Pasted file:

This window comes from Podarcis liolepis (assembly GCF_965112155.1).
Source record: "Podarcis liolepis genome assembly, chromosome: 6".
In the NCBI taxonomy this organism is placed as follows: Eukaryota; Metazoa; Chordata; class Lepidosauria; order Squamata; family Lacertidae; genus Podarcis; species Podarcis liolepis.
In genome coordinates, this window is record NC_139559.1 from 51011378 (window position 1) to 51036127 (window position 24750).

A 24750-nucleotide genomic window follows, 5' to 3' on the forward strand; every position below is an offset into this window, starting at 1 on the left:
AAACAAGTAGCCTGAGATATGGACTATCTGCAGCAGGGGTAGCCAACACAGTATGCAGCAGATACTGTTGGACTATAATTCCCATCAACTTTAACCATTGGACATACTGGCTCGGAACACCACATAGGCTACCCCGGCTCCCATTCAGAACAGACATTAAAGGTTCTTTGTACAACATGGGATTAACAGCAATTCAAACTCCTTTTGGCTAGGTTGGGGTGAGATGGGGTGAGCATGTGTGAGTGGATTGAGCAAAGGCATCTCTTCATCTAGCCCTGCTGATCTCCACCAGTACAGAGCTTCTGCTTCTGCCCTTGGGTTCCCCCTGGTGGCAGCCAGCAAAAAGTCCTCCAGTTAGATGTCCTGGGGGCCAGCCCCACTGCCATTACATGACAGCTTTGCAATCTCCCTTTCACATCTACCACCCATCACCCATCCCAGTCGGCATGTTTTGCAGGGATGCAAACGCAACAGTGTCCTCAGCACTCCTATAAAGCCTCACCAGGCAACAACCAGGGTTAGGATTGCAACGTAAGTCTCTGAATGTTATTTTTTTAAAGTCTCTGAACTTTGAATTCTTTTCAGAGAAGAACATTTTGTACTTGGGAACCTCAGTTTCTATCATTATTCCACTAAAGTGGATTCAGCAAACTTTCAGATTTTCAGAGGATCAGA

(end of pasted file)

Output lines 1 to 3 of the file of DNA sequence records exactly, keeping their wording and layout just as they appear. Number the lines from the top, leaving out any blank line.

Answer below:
This window comes from Podarcis liolepis (assembly GCF_965112155.1).
Source record: "Podarcis liolepis genome assembly, chromosome: 6".
In the NCBI taxonomy this organism is placed as follows: Eukaryota; Metazoa; Chordata; class Lepidosauria; order Squamata; family Lacertidae; genus Podarcis; species Podarcis liolepis.